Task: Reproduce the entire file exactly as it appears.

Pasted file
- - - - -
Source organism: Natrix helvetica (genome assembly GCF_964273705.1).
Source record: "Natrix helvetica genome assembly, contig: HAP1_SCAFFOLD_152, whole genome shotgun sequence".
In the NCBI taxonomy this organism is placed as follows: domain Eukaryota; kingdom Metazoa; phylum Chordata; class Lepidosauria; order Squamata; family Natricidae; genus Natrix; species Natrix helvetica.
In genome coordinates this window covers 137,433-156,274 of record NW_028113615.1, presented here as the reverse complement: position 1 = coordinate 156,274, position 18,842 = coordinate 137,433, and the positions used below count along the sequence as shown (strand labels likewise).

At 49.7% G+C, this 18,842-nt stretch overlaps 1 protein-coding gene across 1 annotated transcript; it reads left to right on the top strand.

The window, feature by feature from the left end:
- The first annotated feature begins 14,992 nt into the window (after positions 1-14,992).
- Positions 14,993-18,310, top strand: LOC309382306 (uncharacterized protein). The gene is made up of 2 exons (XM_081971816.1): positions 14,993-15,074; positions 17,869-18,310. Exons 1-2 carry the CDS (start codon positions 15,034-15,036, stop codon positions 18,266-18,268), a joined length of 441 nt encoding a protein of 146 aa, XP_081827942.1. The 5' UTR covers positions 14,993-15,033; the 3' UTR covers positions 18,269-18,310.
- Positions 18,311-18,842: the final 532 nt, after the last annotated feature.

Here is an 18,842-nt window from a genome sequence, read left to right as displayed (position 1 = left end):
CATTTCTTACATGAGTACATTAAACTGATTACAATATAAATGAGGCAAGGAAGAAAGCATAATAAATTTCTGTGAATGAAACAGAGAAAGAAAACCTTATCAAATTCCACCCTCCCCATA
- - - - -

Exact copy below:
Source organism: Natrix helvetica (genome assembly GCF_964273705.1).
Source record: "Natrix helvetica genome assembly, contig: HAP1_SCAFFOLD_152, whole genome shotgun sequence".
In the NCBI taxonomy this organism is placed as follows: domain Eukaryota; kingdom Metazoa; phylum Chordata; class Lepidosauria; order Squamata; family Natricidae; genus Natrix; species Natrix helvetica.
In genome coordinates this window covers 137,433-156,274 of record NW_028113615.1, presented here as the reverse complement: position 1 = coordinate 156,274, position 18,842 = coordinate 137,433, and the positions used below count along the sequence as shown (strand labels likewise).

At 49.7% G+C, this 18,842-nt stretch overlaps 1 protein-coding gene across 1 annotated transcript; it reads left to right on the top strand.

The window, feature by feature from the left end:
- The first annotated feature begins 14,992 nt into the window (after positions 1-14,992).
- Positions 14,993-18,310, top strand: LOC309382306 (uncharacterized protein). The gene is made up of 2 exons (XM_081971816.1): positions 14,993-15,074; positions 17,869-18,310. Exons 1-2 carry the CDS (start codon positions 15,034-15,036, stop codon positions 18,266-18,268), a joined length of 441 nt encoding a protein of 146 aa, XP_081827942.1. The 5' UTR covers positions 14,993-15,033; the 3' UTR covers positions 18,269-18,310.
- Positions 18,311-18,842: the final 532 nt, after the last annotated feature.

Here is an 18,842-nt window from a genome sequence, read left to right as displayed (position 1 = left end):
CATTTCTTACATGAGTACATTAAACTGATTACAATATAAATGAGGCAAGGAAGAAAGCATAATAAATTTCTGTGAATGAAACAGAGAAAGAAAACCTTATCAAATTCCACCCTCCCCATA